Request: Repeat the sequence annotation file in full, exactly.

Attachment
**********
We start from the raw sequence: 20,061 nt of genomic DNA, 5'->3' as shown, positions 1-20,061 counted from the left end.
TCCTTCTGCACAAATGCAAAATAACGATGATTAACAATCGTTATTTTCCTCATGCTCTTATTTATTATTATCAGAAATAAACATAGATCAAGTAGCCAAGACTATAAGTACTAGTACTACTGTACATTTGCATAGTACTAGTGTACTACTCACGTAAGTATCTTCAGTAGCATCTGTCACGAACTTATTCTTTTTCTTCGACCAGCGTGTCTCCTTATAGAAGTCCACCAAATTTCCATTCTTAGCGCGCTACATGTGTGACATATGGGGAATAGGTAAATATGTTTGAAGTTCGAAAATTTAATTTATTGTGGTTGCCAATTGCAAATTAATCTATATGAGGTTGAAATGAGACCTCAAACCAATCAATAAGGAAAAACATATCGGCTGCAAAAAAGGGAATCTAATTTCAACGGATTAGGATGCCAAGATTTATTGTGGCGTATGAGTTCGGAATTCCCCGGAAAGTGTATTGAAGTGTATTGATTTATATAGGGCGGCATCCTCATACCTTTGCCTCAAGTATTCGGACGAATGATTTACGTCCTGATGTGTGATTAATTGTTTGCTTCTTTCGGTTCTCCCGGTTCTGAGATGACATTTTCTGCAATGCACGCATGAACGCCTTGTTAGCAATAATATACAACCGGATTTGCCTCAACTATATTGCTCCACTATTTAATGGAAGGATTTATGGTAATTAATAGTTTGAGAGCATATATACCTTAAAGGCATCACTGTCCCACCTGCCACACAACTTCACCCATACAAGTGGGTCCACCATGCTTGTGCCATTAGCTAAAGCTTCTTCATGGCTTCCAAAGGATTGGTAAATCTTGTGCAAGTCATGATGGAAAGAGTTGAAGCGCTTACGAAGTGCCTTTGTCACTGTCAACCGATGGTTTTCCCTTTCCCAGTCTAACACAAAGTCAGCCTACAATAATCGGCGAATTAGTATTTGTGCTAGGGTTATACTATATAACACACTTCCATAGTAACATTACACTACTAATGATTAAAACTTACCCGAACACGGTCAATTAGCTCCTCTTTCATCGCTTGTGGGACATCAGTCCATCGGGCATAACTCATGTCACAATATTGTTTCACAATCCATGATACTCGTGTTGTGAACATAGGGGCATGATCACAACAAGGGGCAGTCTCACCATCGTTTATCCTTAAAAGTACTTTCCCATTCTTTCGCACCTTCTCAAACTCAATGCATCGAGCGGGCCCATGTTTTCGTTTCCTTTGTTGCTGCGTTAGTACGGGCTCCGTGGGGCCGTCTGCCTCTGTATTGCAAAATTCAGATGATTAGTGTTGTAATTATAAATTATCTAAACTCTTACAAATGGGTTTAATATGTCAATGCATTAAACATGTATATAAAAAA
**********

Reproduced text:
We start from the raw sequence: 20,061 nt of genomic DNA, 5'->3' as shown, positions 1-20,061 counted from the left end.
TCCTTCTGCACAAATGCAAAATAACGATGATTAACAATCGTTATTTTCCTCATGCTCTTATTTATTATTATCAGAAATAAACATAGATCAAGTAGCCAAGACTATAAGTACTAGTACTACTGTACATTTGCATAGTACTAGTGTACTACTCACGTAAGTATCTTCAGTAGCATCTGTCACGAACTTATTCTTTTTCTTCGACCAGCGTGTCTCCTTATAGAAGTCCACCAAATTTCCATTCTTAGCGCGCTACATGTGTGACATATGGGGAATAGGTAAATATGTTTGAAGTTCGAAAATTTAATTTATTGTGGTTGCCAATTGCAAATTAATCTATATGAGGTTGAAATGAGACCTCAAACCAATCAATAAGGAAAAACATATCGGCTGCAAAAAAGGGAATCTAATTTCAACGGATTAGGATGCCAAGATTTATTGTGGCGTATGAGTTCGGAATTCCCCGGAAAGTGTATTGAAGTGTATTGATTTATATAGGGCGGCATCCTCATACCTTTGCCTCAAGTATTCGGACGAATGATTTACGTCCTGATGTGTGATTAATTGTTTGCTTCTTTCGGTTCTCCCGGTTCTGAGATGACATTTTCTGCAATGCACGCATGAACGCCTTGTTAGCAATAATATACAACCGGATTTGCCTCAACTATATTGCTCCACTATTTAATGGAAGGATTTATGGTAATTAATAGTTTGAGAGCATATATACCTTAAAGGCATCACTGTCCCACCTGCCACACAACTTCACCCATACAAGTGGGTCCACCATGCTTGTGCCATTAGCTAAAGCTTCTTCATGGCTTCCAAAGGATTGGTAAATCTTGTGCAAGTCATGATGGAAAGAGTTGAAGCGCTTACGAAGTGCCTTTGTCACTGTCAACCGATGGTTTTCCCTTTCCCAGTCTAACACAAAGTCAGCCTACAATAATCGGCGAATTAGTATTTGTGCTAGGGTTATACTATATAACACACTTCCATAGTAACATTACACTACTAATGATTAAAACTTACCCGAACACGGTCAATTAGCTCCTCTTTCATCGCTTGTGGGACATCAGTCCATCGGGCATAACTCATGTCACAATATTGTTTCACAATCCATGATACTCGTGTTGTGAACATAGGGGCATGATCACAACAAGGGGCAGTCTCACCATCGTTTATCCTTAAAAGTACTTTCCCATTCTTTCGCACCTTCTCAAACTCAATGCATCGAGCGGGCCCATGTTTTCGTTTCCTTTGTTGCTGCGTTAGTACGGGCTCCGTGGGGCCGTCTGCCTCTGTATTGCAAAATTCAGATGATTAGTGTTGTAATTATAAATTATCTAAACTCTTACAAATGGGTTTAATATGTCAATGCATTAAACATGTATATAAAAAA